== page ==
- Treatment-Resistant Depression (TRD) affects a significant percentage of adults with major depression, with symptoms that often don’t respond to treatment.
- TRD can have more severe and longer-lasting symptoms, along with a higher risk of suicidal ideation and behaviour.
- Prevention for treatment-resistant depression (TRD) includes a healthy lifestyle, stress management, regular monitoring, social support, avoiding substance abuse, and raising awareness about depression.
Managing depression is difficult for people, sometimes it may not seem possible to recover from depression with the help of anti-depressants and the symptoms may keep recurring. This may be due to a different variation of depression called Treatment-Resistant Depression (TRD).
This condition is not uncommon; a significant portion of adults diagnosed with major depression contends with symptoms like enduring sadness, disrupted sleep patterns, reduced vitality, and contemplation of self-harm or suicide, all of which remain unresponsive to treatment. According to Cleveland Clinic, this type of depression affects 5% to 17% of people at some point in their lives.
Jaskaran Singh, Senior Director of Neuroscience, Janssen Pharma, Johnson & Johnson explains TRD,
“Although there is some disagreement as to how to define treatment-resistant depression, a patient is generally considered to have it if the individual hasn’t responded to adequate doses of two different antidepressants taken for a sufficient duration of time, which is usually six weeks.”
Symptoms of Treatment-Resistant Depression
Individuals afflicted with treatment-resistant depression (TRD) exhibit identical symptoms to those with major depressive disorder, such as sense of sadness, disruptions in sleep patterns, and alterations in appetite.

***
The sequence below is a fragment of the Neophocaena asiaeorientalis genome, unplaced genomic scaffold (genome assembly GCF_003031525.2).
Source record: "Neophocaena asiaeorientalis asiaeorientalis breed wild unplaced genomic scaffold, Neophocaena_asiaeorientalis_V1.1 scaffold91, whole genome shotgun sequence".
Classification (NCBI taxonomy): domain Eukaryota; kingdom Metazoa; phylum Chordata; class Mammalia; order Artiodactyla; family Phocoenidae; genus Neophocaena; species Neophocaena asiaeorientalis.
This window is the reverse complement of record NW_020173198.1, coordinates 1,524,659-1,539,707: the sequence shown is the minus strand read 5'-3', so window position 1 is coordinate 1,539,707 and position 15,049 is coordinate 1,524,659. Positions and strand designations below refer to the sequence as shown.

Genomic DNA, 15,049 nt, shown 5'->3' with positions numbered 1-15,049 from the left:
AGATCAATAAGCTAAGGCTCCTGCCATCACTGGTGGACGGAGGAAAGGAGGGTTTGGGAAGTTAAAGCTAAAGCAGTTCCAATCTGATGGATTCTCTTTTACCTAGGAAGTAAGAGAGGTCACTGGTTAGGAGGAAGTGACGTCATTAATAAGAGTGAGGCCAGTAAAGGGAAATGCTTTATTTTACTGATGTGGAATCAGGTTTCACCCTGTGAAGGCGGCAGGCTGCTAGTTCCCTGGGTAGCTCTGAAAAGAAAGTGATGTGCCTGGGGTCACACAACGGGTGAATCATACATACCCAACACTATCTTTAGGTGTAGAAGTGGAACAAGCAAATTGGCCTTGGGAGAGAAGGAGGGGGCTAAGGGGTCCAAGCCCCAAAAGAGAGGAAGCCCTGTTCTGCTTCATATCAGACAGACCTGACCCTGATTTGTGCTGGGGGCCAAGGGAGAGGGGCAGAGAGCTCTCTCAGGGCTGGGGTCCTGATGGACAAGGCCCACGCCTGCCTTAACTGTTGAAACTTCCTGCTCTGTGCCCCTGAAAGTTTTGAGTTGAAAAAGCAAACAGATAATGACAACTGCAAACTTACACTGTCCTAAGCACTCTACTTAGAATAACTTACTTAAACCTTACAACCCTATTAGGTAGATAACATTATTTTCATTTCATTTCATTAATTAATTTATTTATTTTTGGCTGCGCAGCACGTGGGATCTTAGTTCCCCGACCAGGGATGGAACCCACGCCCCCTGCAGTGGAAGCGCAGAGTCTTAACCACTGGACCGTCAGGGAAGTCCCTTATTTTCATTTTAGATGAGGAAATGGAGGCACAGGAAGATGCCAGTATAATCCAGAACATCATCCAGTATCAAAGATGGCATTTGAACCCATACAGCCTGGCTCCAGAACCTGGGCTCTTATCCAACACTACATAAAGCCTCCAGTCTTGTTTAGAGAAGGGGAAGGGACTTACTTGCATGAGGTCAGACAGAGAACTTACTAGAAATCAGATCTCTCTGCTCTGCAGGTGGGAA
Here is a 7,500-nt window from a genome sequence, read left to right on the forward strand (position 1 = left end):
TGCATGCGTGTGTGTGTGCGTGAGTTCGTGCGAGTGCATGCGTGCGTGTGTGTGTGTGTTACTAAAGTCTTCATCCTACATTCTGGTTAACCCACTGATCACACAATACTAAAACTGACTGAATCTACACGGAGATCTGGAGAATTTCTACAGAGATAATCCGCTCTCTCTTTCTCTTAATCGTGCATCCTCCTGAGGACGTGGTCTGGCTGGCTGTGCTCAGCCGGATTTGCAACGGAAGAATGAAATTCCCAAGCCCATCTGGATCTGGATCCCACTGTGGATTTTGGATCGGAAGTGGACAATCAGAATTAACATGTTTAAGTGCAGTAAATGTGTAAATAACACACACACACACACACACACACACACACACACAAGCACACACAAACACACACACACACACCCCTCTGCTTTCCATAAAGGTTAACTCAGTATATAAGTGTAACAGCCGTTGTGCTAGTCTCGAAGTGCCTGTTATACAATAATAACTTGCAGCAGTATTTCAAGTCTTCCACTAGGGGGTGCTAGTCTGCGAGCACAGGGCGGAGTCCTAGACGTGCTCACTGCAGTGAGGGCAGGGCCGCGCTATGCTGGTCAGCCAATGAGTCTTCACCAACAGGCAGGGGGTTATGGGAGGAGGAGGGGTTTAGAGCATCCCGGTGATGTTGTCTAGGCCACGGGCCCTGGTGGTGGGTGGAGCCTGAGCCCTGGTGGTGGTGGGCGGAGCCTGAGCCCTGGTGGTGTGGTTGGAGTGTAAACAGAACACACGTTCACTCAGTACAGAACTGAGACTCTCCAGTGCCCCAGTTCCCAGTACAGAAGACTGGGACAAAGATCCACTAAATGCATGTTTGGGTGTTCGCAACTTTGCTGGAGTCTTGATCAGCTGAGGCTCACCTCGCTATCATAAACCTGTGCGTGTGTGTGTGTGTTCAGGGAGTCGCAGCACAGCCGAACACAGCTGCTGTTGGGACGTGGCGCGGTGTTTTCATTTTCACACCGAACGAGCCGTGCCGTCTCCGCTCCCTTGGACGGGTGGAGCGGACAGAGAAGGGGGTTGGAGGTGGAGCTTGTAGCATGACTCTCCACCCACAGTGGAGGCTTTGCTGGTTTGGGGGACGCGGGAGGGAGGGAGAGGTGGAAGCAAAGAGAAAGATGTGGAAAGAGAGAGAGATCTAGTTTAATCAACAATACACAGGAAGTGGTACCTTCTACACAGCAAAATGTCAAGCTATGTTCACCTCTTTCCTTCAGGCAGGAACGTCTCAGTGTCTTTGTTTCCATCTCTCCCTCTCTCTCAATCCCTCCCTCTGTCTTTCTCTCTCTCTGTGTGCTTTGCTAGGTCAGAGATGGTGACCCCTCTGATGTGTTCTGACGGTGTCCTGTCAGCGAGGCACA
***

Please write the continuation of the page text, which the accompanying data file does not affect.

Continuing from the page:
As per the Cleveland Clinic, individuals grappling with TRD are at a higher likelihood of experiencing:
- More severe symptoms.
- Depressive episodes that last longer.
- Anhedonia (reduced ability to experience pleasure).
- A higher number of lifetime depressive episodes.
- Suicidal ideation and behaviour
Causes of Treatment-Resistant Depression
The exact cause of treatment-resistant depression (TRD) remains unclear, as depression itself is influenced by various factors like genetics and brain chemistry. Researchers believe that chronic stress might be a contributing factor to TRD by affecting the functioning of your hypothalamic-pituitary-adrenal (HPA) axis. The HPA axis plays a crucial role in adapting to stress. Prolonged and severe stress can make depression worse, making it harder to treat.
The treatment of treatment-resistant depression involves various approaches.
- Allow more time to assess the effectiveness of your current antidepressant.
- Consider increasing the dosage of a primary antidepressant.
- Introduce a different class of antidepressant, resulting in the use of two distinct types.
- Suggest consultations with a psychologist for psychotherapy. Finding a therapist you connect with might take time, and there are diverse psychotherapy options available.
If these approaches prove ineffective, the psychiatrist is likely to propose alternative medications or a combination of treatments. The FDA has approved five medications for treating TRD:
- Esketamine nasal spray
Additional treatment options for TRD encompass procedures like electroconvulsive therapy (ECT) and noninvasive repetitive transcranial magnetic stimulation (rTMS). They also include interventions such as deep brain stimulation, lithium in combination with antidepressants, MAOIs for specific cases, pramipexole for potential relief, and vagus nerve stimulation.
Prevention for treatment-resistant depression (TRD)
- Healthy Lifestyle: Promote regular exercise, balanced nutrition, and adequate sleep for improved mental health.
- Stress Management: Teach stress-coping techniques like relaxation exercises and mindfulness to mitigate chronic stress.
- Regular Monitoring: Periodic mental health check-ins to detect early signs of depression.
- Social Support: Encourage strong social connections and reaching out to friends and family for emotional support.
- Avoid Substance Abuse: Discourage excessive alcohol and drug use, which can worsen depression.
- Education and Awareness: Raise awareness about depression, reduce stigma, and foster open communication for early intervention.